Just last week, I was blessed enough to be interviewed by Debt.Org and featured on their site. The interview was amazing, entertaining and truly a wonderful thing to be a part of. If you missed it, check it out here: Airman’s Blog Mixes Fun into Lessons in Frugality.
While I enjoyed the interview, I realized that we left out some pertinent information for people that may be looking to get out of debt, and who doesn’t really give a crap about my shoe obsession. So today, I want to tell you some important facts about our finances and how we handle debt and savings.
1. We Are Debt Free
We’ve worked hard to get rid of all debt between my Husband and I. Since 2007, we’ve gotten rid of all credit cards, student loan debt, car debt and any medical debt we may have had due to sickness or the births of our children. Our goal is to have our mortgage be the only debt we ever have in life.
2. We’re In The Market For A Home
We’ve been saving aggressively and, as stated above, all debt has been paid down. Our next step is to get all financial paperwork together, and start seriously looking for our first home. Our original goal was to pay cash for our first home, which may still be attainable, depending when we find our dream home. We’re in the midst of finding out the steps we have to take towards home ownership and how we can do it as frugally as possible.
3. Our Splurges Aren’t “Real” Splurges
When it comes to doing special things for our family, and doing things that we see as splurges, the experiences really aren’t that expensive. Someone who isn’t living a frugal lifestyle probably would not see these as splurges. We like to take the whole family out to local restaurants once a month (usually with a Groupon or special deal), or we may take a “staycation” at a local hotel every 3 months or so. Even when we take our staycations, we use my military discount, and book through Ebates to get cash back for our stay.
4. We Save Big, And We Save Little
We make a point of saving as much money as we possibly can without feeling deprived. For example, we are now part of the 52 week savings challenge, which we count as a “small” savings since it’s only small amounts saved each week. On the other hand, we have a savings account linked to our Credit Union checking account, and we place our “real” savings in that account. I also take advantage of the savings programs that the military provides, like the Thrift Savings Plan, to have money automatically taken out of my military pay checks. Smaller savings are usually used for vacations or staycations, while the larger ones are being used towards a new car and our new house.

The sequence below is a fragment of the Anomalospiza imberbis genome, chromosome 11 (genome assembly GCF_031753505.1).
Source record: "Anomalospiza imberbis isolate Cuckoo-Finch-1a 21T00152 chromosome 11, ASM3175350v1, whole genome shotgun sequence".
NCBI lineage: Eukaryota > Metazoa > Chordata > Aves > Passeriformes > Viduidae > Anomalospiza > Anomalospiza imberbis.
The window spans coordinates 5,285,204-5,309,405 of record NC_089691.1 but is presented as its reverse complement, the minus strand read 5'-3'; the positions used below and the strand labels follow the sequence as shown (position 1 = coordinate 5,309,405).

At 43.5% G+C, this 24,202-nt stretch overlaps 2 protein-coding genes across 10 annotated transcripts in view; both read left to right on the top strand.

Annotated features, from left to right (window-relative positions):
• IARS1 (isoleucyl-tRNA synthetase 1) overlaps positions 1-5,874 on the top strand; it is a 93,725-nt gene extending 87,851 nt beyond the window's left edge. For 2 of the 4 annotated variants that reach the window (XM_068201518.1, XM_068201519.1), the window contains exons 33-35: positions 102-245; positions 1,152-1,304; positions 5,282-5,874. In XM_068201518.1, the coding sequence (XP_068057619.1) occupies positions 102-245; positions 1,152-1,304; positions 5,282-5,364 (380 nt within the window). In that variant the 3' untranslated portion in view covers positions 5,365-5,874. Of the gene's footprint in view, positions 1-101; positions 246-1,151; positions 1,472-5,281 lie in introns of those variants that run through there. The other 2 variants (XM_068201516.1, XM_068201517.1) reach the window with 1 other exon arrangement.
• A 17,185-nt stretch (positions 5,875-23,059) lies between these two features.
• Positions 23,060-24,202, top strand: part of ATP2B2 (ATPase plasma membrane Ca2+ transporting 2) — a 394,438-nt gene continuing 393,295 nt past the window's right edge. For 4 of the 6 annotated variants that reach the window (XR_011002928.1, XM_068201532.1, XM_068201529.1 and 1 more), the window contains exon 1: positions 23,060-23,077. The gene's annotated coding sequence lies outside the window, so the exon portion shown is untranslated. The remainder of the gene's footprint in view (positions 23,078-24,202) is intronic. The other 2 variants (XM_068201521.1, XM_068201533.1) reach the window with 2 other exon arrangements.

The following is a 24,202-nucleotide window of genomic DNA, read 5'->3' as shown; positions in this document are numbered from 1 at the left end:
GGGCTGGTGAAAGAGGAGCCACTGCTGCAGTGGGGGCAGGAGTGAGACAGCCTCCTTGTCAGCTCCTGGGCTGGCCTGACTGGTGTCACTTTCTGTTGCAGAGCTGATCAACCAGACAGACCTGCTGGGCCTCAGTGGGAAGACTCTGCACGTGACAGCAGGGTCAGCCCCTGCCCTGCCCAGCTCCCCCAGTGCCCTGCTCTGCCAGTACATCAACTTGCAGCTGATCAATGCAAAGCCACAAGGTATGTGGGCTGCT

5. It Always Helps To Have A Side Hustle
I’ve mentioned Side Hustles before, but this is worth repeating. While my husband works during the day for NJ Transit, his side hustle is music producing. He has been a music producer since he was 19, so this has always been his money-producing passion. While I let go of my original side hustle a few years ago, blogging has become my new one, providing me with opportunities to supplement some of the bills in our home, or simply place any funds I make right into our savings.
6. We Set Small Goals With Big Results
The best way for us to get out of debt, was to set goals. We made a point to set small goals since they are attainable in a shorter amount of time. Also, once you accomplish that small goal, it motivates you to move on to the next one, or even tackle two goals at a time. When we were in dire straits, and behind on every bill, our goal was to be current on at least one bill. One by one, we became current on each bill, and then we were able to decide which bills to let go of (credit cards and home phone) and which bills to re-negotiate (insurance and cell phone). We all know that our big goal is to be completely debt-free, but give yourself smaller goals within your journey to keep you on track.